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Managing Refractory Symptoms in the Child with Severe Neurological Insult: The Role of the Pediatric Acute Care Nurse Practitioner Maria Rugg, RN, MN,

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Presentation on theme: "Managing Refractory Symptoms in the Child with Severe Neurological Insult: The Role of the Pediatric Acute Care Nurse Practitioner Maria Rugg, RN, MN,"— Presentation transcript:

1 Managing Refractory Symptoms in the Child with Severe Neurological Insult: The Role of the Pediatric Acute Care Nurse Practitioner Maria Rugg, RN, MN, ACNP, CHPCN(c), & Sherri Adams RN MSN CPNP The Hospital for Sick Children Toronto, Canada





6 Objectives 1. Examine a framework to understand refractory symptoms in the pediatric patient at the end of life using problem based learning 2. Describe the health care teams application and use of the framework within a tertiary/quaternary academic health care centre setting 3. Describe a potential body of research to evaluate the role of the acute care nurse practitioner within this setting

7 Case History 7 year old female – previously well child had near drowning incident in while at camp Prolonged resuscitation on site Suffered severe neurological damage secondary to hypoxia Initially in PICU then transferred to General Pediatric Ward No CPR plan established – team told in handover from ICU that the family did not wish to discuss this any further Primary caregiver – Mother (parents separated), Father rarely visited

8 Case History Childs Condition Severely neurologically impaired Vegetative state Non communicative, no suck or swallowing ability Dependent for all ADLs Severely opisthotonic, rigidity Constantly sweating, moaning Grimacing, repetitive facial movements Very disturbing for caregivers to observe

9 Case History Initial Plan Form a relationship with the family Ongoing stabilization of patient Insert Gastrostomy Tube Manage perceived pain and symptoms Teach family care of child and counsel on prognosis Discharge child home or to an institution depending on familys needs and ability to do caregiving for child

10 Case History Problems with initial plan Rigidity and opisthotonus was refractory to medical management Severe GERD, did not tolerate NG or NJ feeds (reflux/aspiration/pneumothorax)- consider - GJ or PICC No good scale to quantify pain in neurologically impaired children Tried to titrate medications for comfort – a comfort level was not reached Mother shouldering family and making all care decisions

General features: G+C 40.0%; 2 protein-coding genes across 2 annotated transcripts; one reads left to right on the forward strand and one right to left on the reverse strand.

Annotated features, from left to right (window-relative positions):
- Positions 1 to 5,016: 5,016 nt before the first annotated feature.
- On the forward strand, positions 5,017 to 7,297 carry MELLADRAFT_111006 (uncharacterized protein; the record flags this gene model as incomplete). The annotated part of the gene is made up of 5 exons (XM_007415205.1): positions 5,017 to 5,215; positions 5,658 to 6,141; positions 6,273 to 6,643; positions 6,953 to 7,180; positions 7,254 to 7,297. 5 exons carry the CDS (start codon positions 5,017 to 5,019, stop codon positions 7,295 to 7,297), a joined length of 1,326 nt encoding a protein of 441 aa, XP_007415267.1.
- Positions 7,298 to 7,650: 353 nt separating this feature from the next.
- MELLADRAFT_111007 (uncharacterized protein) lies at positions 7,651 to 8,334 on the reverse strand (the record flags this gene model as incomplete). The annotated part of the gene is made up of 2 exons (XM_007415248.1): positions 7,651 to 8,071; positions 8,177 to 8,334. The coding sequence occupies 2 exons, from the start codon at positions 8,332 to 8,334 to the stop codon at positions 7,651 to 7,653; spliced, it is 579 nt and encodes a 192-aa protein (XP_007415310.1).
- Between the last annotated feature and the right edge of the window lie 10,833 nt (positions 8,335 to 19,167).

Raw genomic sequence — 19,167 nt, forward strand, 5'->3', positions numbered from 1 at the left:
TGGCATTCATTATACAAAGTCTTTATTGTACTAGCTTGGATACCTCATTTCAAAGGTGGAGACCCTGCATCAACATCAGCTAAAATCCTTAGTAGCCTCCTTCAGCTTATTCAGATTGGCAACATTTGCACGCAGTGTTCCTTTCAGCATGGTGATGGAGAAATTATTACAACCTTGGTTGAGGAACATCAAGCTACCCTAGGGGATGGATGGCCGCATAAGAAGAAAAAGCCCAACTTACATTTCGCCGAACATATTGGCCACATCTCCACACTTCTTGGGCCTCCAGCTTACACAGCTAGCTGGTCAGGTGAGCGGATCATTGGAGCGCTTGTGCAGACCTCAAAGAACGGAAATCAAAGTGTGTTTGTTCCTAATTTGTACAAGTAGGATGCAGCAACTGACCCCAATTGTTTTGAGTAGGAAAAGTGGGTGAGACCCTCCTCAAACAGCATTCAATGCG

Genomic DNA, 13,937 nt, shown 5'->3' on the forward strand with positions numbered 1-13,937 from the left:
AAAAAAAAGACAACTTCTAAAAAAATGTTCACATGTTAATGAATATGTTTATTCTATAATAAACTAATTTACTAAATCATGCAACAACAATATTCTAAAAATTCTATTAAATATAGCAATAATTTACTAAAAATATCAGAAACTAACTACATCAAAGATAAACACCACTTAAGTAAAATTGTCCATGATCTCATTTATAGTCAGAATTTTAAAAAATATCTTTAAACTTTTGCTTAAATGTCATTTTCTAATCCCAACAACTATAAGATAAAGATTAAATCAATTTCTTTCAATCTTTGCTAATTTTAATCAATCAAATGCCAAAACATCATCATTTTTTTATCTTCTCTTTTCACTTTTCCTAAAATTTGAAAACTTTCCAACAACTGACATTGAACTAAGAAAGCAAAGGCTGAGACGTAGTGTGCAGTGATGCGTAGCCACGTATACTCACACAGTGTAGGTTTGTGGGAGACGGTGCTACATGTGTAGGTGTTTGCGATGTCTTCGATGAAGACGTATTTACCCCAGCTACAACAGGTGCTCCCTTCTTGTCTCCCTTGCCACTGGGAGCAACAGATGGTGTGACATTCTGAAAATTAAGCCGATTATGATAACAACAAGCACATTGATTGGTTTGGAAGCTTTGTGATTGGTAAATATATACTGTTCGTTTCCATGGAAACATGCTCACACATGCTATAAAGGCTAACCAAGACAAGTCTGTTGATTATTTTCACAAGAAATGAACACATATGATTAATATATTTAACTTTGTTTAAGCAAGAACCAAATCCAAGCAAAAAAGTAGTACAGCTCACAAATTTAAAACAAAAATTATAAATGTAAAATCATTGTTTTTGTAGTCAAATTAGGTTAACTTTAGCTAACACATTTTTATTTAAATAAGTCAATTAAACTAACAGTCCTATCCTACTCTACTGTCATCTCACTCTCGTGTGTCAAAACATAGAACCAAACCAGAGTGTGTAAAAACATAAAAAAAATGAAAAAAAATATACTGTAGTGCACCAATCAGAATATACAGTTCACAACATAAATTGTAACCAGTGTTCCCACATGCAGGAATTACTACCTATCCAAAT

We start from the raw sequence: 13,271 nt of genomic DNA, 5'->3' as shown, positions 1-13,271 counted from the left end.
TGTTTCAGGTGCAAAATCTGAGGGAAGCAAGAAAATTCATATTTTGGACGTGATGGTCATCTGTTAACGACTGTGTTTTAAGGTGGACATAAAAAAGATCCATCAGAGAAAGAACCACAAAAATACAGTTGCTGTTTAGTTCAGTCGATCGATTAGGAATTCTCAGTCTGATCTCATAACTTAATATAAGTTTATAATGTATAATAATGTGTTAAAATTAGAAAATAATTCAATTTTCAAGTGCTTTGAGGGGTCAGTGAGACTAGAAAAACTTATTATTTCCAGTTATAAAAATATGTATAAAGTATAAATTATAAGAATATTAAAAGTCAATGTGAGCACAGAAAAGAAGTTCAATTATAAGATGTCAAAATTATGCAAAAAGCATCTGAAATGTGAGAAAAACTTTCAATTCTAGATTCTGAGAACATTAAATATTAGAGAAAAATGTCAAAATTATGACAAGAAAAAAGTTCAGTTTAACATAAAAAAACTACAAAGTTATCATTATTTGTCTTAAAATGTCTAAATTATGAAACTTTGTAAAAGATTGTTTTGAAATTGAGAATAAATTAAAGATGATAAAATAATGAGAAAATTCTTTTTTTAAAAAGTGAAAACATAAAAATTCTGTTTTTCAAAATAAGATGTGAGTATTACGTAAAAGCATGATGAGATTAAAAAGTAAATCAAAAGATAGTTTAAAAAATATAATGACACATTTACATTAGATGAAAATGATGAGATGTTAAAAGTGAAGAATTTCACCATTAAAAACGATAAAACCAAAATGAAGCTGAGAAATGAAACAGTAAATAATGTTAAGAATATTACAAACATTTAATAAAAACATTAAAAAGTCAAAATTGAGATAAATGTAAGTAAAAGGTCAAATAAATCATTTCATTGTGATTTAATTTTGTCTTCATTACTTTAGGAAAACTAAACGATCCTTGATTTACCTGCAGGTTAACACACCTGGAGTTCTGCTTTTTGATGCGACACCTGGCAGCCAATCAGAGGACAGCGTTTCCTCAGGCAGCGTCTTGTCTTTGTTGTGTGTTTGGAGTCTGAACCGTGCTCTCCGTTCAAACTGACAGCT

11 Case Summary Severe neurologic injury Prognosis: no improvement Quality of life perceived as poor by family and health care team Mother just wanted patient to be comfortable Multiple specialists/professionals involved Symptoms becoming unmanageable by traditional methods

12 Framework For Symptom Management Dodd et. al. (2001) JAN, 33(5):

13 Assumptions of The Model Gold standard is self-report Do not have to experience symptom, just be at risk Nonverbal patients experience symptoms- caregiver report assumed accurate Management may be targeted at the individual, group, family or work environment Symptom Management is a dynamic process

14 Framework for Symptom Management, Dodd et. al. (2001) JAN, 33(5):

15 Framework For Symptom Management Symptom Experience Perception-changes from the norm Response-physiological, psychological, sociocultural and behavioral Evaluation-judgments on severity, cause, treat ability and effect on lives

16 Framework for Symptom Management, Dodd et. al. (2001) JAN, 33(5):

17 Framework For Symptom Management Symptom Management Strategies Patient Family Healthcare system Healthcare Provider

18 Framework for Symptom Management, Dodd et. al. (2001) JAN, 33(5):

19 Framework For Symptom Management Symptom Outcomes Functional Status Emotional Status Mortality Morbidity&Co-morbidity Quality of Life Self Care Costs

20 Discussion Points - Symptom Outcomes What is an Refractory Symptom? JOP 12(3):40-45(1996) What is the symptom and how is it manifested? For whom is it difficult? What are the childs preferences and/or capacity to tolerate the symptom? What are the family or caregivers preferences and/or capacity to tolerate the perceived distress? Have various approaches and alternative trails been fully explored?